Friday, September 9, 2011

Disable or enable an Active Directory account on a schedule

I know Active Directory has log on hours and account expiration, but what if you need to disable a user account at a specific time? I found this can be useful when an employee quits or is terminated because as long as I know in advance, I can schedule their account to be disabled and don't have to remember to do it manually. The trick is to use AD command line tools that are available on Windows Server through a batch file so it can be scheduled to run at a certain time. Here's how it can be done:

  1. Create a new text file and rename it to something.bat. This is the start of your batch script file that you'll schedule later on.
  2. Right-click your .bat file and select Edit. This should open the file in notepad so you can enter your command
  3. Enter dsmod user USER_DN -disabled (yes|no) into your batch file. To expand on what this means:
    1. dsmod user is required. This uses the directory services modify program built into your server,a and also says it will be a user change.
    2. USER_DN represents the DN of the user you want to disable within your Active Directory structure. Say your Active Directory domain is, your user is named Test User, and the user exists in the OU named DomUsers. Your USER_DN value would be CN=Test User,OU=DomUsers,DC=domain,DC=com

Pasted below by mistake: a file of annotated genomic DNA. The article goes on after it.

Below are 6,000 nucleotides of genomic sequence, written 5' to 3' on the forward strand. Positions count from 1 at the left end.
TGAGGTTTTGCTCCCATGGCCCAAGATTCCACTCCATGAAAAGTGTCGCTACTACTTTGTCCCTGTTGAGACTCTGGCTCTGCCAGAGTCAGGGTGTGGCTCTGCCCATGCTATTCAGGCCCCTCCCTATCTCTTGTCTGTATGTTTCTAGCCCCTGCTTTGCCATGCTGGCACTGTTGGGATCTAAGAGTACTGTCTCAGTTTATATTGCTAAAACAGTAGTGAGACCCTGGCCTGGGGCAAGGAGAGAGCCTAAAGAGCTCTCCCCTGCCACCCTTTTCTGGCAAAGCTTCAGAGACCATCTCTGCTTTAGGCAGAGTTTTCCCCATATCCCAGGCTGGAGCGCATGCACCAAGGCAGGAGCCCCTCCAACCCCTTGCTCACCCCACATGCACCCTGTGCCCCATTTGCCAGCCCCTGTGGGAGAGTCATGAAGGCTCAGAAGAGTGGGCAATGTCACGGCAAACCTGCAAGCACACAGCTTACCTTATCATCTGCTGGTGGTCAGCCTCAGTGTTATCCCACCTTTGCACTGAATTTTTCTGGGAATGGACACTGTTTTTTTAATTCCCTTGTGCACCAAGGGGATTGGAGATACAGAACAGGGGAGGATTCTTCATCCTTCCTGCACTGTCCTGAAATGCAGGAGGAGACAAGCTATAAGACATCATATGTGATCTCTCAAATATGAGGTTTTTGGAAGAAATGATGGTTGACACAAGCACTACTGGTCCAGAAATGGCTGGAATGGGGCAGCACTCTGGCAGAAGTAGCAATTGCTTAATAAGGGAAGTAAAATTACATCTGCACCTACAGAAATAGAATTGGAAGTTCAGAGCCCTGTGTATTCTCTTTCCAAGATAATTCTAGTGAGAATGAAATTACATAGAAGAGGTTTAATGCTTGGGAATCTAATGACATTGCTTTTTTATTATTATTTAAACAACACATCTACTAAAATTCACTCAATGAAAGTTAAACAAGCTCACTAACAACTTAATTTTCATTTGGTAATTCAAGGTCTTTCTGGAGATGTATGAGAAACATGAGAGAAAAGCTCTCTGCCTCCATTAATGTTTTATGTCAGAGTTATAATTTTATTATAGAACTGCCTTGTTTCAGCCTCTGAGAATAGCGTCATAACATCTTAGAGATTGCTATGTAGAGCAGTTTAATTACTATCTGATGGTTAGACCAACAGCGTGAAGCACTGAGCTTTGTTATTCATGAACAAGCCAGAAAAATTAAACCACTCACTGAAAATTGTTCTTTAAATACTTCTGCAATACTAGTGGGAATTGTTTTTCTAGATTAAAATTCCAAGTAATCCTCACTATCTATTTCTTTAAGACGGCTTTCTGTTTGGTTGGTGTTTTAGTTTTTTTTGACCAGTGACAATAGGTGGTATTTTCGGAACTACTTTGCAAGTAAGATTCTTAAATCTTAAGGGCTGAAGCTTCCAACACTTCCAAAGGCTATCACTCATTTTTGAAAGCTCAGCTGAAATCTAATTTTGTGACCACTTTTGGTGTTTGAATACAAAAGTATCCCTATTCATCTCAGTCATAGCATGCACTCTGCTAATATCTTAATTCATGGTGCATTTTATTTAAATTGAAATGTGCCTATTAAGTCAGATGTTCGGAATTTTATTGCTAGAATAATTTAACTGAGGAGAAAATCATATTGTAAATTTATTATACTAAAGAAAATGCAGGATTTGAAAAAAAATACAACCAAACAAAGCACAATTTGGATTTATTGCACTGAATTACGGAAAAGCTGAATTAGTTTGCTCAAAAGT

3. -disabled is required because it defines which property for the user that you are changing
    4. (yes|no) means to select yes or no, whichever one you want to set disabled equal to
  4. Save your batch file
  5. Use Windows Scheduled Tasks to schedule the file. You can browse out and select it, then pick the schedule you want it to run.
Here are two basic examples of the command using the information above

To disable Test User the command is

dsmod user "CN=Test User,OU=DomUsers,DC=domain,DC=com" -disabled yes

And to enable Test User

dsmod user "CN=Test User,OU=DomUsers,DC=domain,DC=com" -disabled no

Notice that I put the USER_DN in quotes. This is because there are spaces. You're best off using quotes around the USER_DN regardless since it will work with the quotes regardless or spaces.

Also, if your user is buried in multiple OUs, just add them to the DN. If Test User had been in three tiers of OUs, such as a top-level named USA, a mid-level named MN, and a bottom-level named DomUsers, the USER_DN value would be CN=Test User,OU=DomUsers,OU=MN,OU=USA,DC=domain,DC=com

To see the Microsoft KB article outlining doing this with dsmod, click here